How can you tell if your shiny new algorithm is better than the one you already have? How do you settle an argument between you and your colleague? Order notation will help you choose between algorithms and settle arguments.
Order notation, otherwise known as Big "O" Notation, is one way of looking at the limiting behaviour of algorithms and therefore provides a way to compare how different algorithms independent of their implementations. It is usually used to show how long an algorithm will take to produce an answer but it can also be used to show how much memory, or other resources, will be used to produce a result. Order notation is used to show the best, average and worst case costs of an algorithm and you should be careful of quoted values as this will refer to the average case and not to the worse case. See later for an example.
Working it out
Consider a sorted list of 100 numbers drawn at random from the numbers 1 to 1 million. Suppose we were given a random number from the same range and wanted to find if that number was in our list.
The simplest way of doing this is to go through the list and check each item in the list against the number we've been given. Since the list contains a very small subset of the total range most of the time the number won't be in the list but we'll have to check all 100 items each time. Occasionally, an item will be in the list but as this happens very infrequently we can ignore this behaviour when working out the average order of this algorithm. This kind of simplification goes on a lot for simple order calculations. If more precision is required then this edge case can be considered.
The speed of the algorithm depends on the size of the list and regardless of any other factors the bigger the list the slower the algorithm: if the list doubles in size the algorithm will take twice as long. This algorithm is therefore an O(n) algorithm where n is the size of the array. It is important to note that if we reduce the size of the source range, to numbers 1 to 200, so that the item is found in the list most of the time this becomes an O(n/2) algorithm.
Now consider looking for a match using a binary search, which we can use as the list is sorted, we will only have to check at most 7 different numbers to find if the given number is in the list as we are halving the search space with each test. Also note that if we double the size of the list we only need to do one more search. This means that the binary search algorithm is O(log n). Note that in computer science log means log2 rather than log10 or loge.
It is now possible to compare the two algorithms rather than comparing implementations of the algorithms. Clearly, as n, the size of the list, grows the binary search algorithm becomes better and better making it the clear winner for large n. However, the simple search is far easier to code as writing a working binary search algorithm is not trivial so it is worth keeping it simple until the speed increase is needed (see the post on Optimization).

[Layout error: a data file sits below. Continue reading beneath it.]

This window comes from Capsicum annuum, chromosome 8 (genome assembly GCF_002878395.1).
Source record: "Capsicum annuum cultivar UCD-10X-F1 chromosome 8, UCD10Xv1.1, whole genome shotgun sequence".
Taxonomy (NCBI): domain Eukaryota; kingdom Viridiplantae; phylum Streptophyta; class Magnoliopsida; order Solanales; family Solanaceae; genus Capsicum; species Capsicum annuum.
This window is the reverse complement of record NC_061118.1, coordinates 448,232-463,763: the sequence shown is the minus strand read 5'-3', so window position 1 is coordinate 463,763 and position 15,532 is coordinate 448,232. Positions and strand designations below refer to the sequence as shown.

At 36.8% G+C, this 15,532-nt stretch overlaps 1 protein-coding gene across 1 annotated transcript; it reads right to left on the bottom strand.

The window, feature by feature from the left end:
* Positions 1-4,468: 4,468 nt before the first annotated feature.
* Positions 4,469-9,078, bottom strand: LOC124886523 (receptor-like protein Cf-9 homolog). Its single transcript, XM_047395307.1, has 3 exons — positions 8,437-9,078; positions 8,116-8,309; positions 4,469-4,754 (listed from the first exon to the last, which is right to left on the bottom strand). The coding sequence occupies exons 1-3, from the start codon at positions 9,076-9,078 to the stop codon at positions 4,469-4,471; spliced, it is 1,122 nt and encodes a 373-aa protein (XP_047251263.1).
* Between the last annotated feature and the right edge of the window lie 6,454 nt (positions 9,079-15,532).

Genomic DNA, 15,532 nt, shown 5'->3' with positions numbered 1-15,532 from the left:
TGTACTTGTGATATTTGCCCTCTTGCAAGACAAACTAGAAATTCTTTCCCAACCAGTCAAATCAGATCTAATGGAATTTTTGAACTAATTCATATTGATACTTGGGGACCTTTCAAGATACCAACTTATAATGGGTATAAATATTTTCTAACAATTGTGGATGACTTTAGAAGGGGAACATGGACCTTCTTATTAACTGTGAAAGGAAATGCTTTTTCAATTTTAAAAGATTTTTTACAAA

Interestingly, the space usage of both algorithms is the same as they work on the list of numbers directly and allocate no new space of their own.
In order notation this is known as O(1) or O(k) as the cost is independent of the number of items.
When analysing more complex algorithms break them into simpler parts, work out the order of each part and put them back together. For instance an algorithm that searches an input for numbers in a range and then sorts that range would be O(n + m log m) where n is the size of the input and m is the size of the subset. Note that for very large inputs the searching part will come to dominate and therefore this can be considered an O(n) algorithm.
Algorithms are generally divided into different classes depending on the largest power of n. Thus, if you have an algorithm that is O(n2 + m) it is in the class of O(n2) algorithms.
For the most part, when considering different algorithms, forget about space complexity. Time complexity is the important one. You can often trade off time for space, though, so be aware of how much you're using.
- O(1), or constant time, is the best option. Accessing an array is O(1), so is using a hash table. Unfortunately, hash tables usually incur a space penalty as they need to have empty space to minimize hash collisions (different inputs generating the same hash). Also a poor hashing function will kill you as resolving a collision is an O(m) operation where m is the number of elements sharing the same hash.
- O(log n) is the next best option. Binary search is pretty much the only thing that is O(log n). Useful to remember if you can maintain a sorted list and are doing lots of searching.
- O(n) is not bad, if you have a small set of things to iterate through. O(n) is very easy to think about so these should be your "go to" algorithms.
- O(n log n) is usually only encountered in sort as lots of sorting algorithms have this order. QuickSort is a particularly good sorting algorithm that has O(n log n) as it's average behaviour.
- O(n²) is getting quite bad, and should only be used when there is no alternative or the set is very small. Sorting algorithms often have O(n²) as worse cases. Look at how to cut down the search space in at least one dimension to try and tame O(n²) algorithms.
- O(n3) and higher (ie O(2n), O(n!) etc.) are bad but might be the only way to solve the problem. Do you need the exact solution or will a 'good' one be enough? Use a simpler, less accurate algorithm, or some kind of heuristic. See travelling salesman problem for examples of tacking a problem where the simple solution is O(n!).
Being able to analyze algorithms, rather than implementations of algorithms, is an important tool in the programmers toolkit. It allows you to make informed choices as well as settle arguments. The next time you and a colleague are going head to head over whose algorithm is best break out the order notation and settle the argument once and for all.